Surviving to contribute: age no barrier
Who would not be interested in a 87-year old whose mind is as sharp as a tack, and who writes in an interesting and clear style? Yet, he began to write only after a significant psychic experience after retirement.
“You could contribute to building a bridge from where you came to where you are” suggested the spirit of his uncle just before he de-materialised. Earlier, the clairvoyant involved had told Raja, a bicultural Asian-Australian, that the spirit world had experienced difficulty in getting him to Australia. ‘Why me?’ was his plaintive thought, in the light of his difficult life, over 6 decades, in his country of adoption.
Raja knows a lot about migrant settlement, both from his settlement experiences and his work as a director of policy on ethnic affairs & multiculturalism, citizenship & national identity, as well as refugee & humanitarian entry.
His settlement experiences included a woman shouting at him in a public place. She said, “Why don’t you go back home, you black bastard?” He happens to be light tan in skin colour.
Although qualified as a psychologist, he was denied a job because he was ‘too black.’ When he then qualified as an economist, he was told that the Australian worker in the private sector ‘is not yet ready for a foreign executive.’ This was White Australia, after all.
It was the public sector which promoted him rapidly. Yet, he was somewhat dishonestly denied permanent promotion in the Senior Executive Service. He obtained proof of that 2 years later.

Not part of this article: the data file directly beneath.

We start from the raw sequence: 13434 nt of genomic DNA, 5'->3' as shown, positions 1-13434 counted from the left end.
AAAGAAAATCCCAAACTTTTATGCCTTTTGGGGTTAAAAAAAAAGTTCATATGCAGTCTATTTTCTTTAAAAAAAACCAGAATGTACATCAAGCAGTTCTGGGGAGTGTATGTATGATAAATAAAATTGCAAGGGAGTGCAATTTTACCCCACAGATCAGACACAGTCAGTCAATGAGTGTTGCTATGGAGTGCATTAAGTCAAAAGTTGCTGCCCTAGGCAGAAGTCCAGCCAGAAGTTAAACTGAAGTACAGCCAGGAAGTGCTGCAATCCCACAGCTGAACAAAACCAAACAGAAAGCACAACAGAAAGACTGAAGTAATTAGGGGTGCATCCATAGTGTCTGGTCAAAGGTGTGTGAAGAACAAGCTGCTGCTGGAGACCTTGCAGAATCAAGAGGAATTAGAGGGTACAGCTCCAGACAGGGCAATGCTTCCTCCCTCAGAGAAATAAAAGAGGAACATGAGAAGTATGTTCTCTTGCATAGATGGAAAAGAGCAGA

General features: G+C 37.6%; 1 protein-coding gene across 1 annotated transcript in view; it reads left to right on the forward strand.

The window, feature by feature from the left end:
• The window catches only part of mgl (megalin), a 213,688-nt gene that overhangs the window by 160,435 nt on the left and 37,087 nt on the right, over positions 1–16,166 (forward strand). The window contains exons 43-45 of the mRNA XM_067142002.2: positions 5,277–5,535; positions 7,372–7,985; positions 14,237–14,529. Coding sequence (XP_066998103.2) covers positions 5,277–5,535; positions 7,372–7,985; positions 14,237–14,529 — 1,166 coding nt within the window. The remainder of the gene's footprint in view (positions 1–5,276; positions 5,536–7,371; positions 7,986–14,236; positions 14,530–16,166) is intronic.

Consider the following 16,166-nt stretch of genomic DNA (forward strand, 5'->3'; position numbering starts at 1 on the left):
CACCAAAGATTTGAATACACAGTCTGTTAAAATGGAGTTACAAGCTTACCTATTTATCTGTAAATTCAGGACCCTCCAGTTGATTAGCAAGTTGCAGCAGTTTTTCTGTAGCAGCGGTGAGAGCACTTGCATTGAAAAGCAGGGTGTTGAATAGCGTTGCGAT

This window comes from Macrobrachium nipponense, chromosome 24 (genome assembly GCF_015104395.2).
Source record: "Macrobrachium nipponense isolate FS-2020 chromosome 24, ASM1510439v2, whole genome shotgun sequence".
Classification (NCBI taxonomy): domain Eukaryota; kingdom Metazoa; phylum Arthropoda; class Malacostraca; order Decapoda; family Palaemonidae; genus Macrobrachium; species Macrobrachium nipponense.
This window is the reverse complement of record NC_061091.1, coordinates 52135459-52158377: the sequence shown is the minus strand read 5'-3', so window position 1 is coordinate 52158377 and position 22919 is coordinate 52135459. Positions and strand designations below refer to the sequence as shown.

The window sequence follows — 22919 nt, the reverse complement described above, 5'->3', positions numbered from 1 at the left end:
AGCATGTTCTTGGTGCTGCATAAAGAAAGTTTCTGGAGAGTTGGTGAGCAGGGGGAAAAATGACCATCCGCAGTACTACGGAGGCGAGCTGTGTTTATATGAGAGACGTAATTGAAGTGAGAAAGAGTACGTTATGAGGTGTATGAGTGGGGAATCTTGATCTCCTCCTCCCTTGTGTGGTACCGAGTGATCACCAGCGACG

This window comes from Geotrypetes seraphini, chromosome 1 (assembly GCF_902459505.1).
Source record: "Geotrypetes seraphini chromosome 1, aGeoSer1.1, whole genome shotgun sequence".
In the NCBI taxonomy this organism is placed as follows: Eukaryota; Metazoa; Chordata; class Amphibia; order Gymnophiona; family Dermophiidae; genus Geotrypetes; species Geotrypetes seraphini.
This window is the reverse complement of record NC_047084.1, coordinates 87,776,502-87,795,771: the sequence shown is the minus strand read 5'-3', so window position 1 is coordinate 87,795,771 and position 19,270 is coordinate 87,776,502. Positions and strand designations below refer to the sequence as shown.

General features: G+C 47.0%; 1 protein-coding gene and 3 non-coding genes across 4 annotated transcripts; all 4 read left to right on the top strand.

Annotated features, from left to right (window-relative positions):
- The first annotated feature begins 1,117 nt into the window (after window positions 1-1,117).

To compensate, he channelled his surplus energy into civil society, where he made a substantial contribution in his spare time. He was chairman of a school board, the national president of an organisation akin to Toastmasters, the founder of a public speaking competition for primary school students, and a recipient of a meritorious service award from his union for his work on merit protection.
He achieved all this while the wheels of his life-chances cart fell off from time to time; and he kept falling into holes which were not there. Obviously, he does not give up!
Between 69 and 84 he published 6 books; 2 memoirs, 2 on migrant settlement, 1 on Australian society, and 1 on fiction. 4 of his non-fiction books were recommended by the US Review of Books. All the books received favourable reviews. Quite an achievement!
He then wrote 44 thought-provoking articles for ezinearticles.com. He has now completed about 1,000 daily posts on his WordPress blog, rajarasablog.wordpress.com, titled ‘An octogenarian’s final thoughts’ : a mind-exploring smorgasbord!
This octogenarian author is Raja Arasa Ratnam. I commend him to you as a most unusual person who, in spite of his travails, claims to be at peace mentally and spiritually. “At my age, I should be”, he says. “My wings await me.”